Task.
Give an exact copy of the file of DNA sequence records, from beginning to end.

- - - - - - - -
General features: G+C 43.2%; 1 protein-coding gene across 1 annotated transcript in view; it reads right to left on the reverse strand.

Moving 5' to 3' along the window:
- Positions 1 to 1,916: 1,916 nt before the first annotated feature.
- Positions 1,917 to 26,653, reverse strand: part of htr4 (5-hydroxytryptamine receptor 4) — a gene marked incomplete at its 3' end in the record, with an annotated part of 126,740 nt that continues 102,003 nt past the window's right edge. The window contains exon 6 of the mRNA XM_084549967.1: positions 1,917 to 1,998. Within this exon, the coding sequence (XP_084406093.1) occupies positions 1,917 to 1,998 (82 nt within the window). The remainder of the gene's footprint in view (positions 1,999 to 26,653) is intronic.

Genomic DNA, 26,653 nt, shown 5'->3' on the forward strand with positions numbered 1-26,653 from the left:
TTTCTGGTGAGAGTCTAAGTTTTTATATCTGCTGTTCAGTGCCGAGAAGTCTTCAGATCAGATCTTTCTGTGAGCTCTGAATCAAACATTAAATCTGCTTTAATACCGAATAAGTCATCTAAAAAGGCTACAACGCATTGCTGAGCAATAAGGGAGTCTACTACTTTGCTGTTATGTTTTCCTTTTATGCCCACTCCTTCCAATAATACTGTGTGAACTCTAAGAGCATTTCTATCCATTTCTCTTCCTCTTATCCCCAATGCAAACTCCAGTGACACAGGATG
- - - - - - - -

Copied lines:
General features: G+C 43.2%; 1 protein-coding gene across 1 annotated transcript in view; it reads right to left on the reverse strand.

Moving 5' to 3' along the window:
- Positions 1 to 1,916: 1,916 nt before the first annotated feature.
- Positions 1,917 to 26,653, reverse strand: part of htr4 (5-hydroxytryptamine receptor 4) — a gene marked incomplete at its 3' end in the record, with an annotated part of 126,740 nt that continues 102,003 nt past the window's right edge. The window contains exon 6 of the mRNA XM_084549967.1: positions 1,917 to 1,998. Within this exon, the coding sequence (XP_084406093.1) occupies positions 1,917 to 1,998 (82 nt within the window). The remainder of the gene's footprint in view (positions 1,999 to 26,653) is intronic.

Genomic DNA, 26,653 nt, shown 5'->3' on the forward strand with positions numbered 1-26,653 from the left:
TTTCTGGTGAGAGTCTAAGTTTTTATATCTGCTGTTCAGTGCCGAGAAGTCTTCAGATCAGATCTTTCTGTGAGCTCTGAATCAAACATTAAATCTGCTTTAATACCGAATAAGTCATCTAAAAAGGCTACAACGCATTGCTGAGCAATAAGGGAGTCTACTACTTTGCTGTTATGTTTTCCTTTTATGCCCACTCCTTCCAATAATACTGTGTGAACTCTAAGAGCATTTCTATCCATTTCTCTTCCTCTTATCCCCAATGCAAACTCCAGTGACACAGGATG